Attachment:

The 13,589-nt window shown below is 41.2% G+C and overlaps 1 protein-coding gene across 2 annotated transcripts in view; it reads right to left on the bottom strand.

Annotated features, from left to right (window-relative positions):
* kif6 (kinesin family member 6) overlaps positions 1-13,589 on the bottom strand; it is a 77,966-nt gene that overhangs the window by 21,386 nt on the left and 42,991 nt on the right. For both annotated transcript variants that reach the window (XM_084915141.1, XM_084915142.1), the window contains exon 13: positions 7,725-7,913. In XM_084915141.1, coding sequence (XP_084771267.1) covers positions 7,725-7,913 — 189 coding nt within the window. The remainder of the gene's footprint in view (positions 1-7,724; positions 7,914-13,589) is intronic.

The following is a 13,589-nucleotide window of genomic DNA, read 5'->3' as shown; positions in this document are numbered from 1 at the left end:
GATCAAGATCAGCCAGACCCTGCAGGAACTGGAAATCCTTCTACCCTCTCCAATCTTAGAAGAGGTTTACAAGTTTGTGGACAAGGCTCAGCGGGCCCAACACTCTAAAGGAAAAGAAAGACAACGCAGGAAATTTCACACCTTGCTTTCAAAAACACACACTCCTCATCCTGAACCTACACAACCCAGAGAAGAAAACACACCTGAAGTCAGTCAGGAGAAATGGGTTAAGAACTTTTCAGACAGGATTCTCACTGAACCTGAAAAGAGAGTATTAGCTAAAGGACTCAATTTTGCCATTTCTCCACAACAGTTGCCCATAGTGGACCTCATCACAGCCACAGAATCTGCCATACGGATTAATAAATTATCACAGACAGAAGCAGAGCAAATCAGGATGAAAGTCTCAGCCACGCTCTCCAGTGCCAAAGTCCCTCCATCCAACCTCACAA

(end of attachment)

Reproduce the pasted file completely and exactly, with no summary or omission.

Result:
The 13,589-nt window shown below is 41.2% G+C and overlaps 1 protein-coding gene across 2 annotated transcripts in view; it reads right to left on the bottom strand.

Annotated features, from left to right (window-relative positions):
* kif6 (kinesin family member 6) overlaps positions 1-13,589 on the bottom strand; it is a 77,966-nt gene that overhangs the window by 21,386 nt on the left and 42,991 nt on the right. For both annotated transcript variants that reach the window (XM_084915141.1, XM_084915142.1), the window contains exon 13: positions 7,725-7,913. In XM_084915141.1, coding sequence (XP_084771267.1) covers positions 7,725-7,913 — 189 coding nt within the window. The remainder of the gene's footprint in view (positions 1-7,724; positions 7,914-13,589) is intronic.

The following is a 13,589-nucleotide window of genomic DNA, read 5'->3' as shown; positions in this document are numbered from 1 at the left end:
GATCAAGATCAGCCAGACCCTGCAGGAACTGGAAATCCTTCTACCCTCTCCAATCTTAGAAGAGGTTTACAAGTTTGTGGACAAGGCTCAGCGGGCCCAACACTCTAAAGGAAAAGAAAGACAACGCAGGAAATTTCACACCTTGCTTTCAAAAACACACACTCCTCATCCTGAACCTACACAACCCAGAGAAGAAAACACACCTGAAGTCAGTCAGGAGAAATGGGTTAAGAACTTTTCAGACAGGATTCTCACTGAACCTGAAAAGAGAGTATTAGCTAAAGGACTCAATTTTGCCATTTCTCCACAACAGTTGCCCATAGTGGACCTCATCACAGCCACAGAATCTGCCATACGGATTAATAAATTATCACAGACAGAAGCAGAGCAAATCAGGATGAAAGTCTCAGCCACGCTCTCCAGTGCCAAAGTCCCTCCATCCAACCTCACAA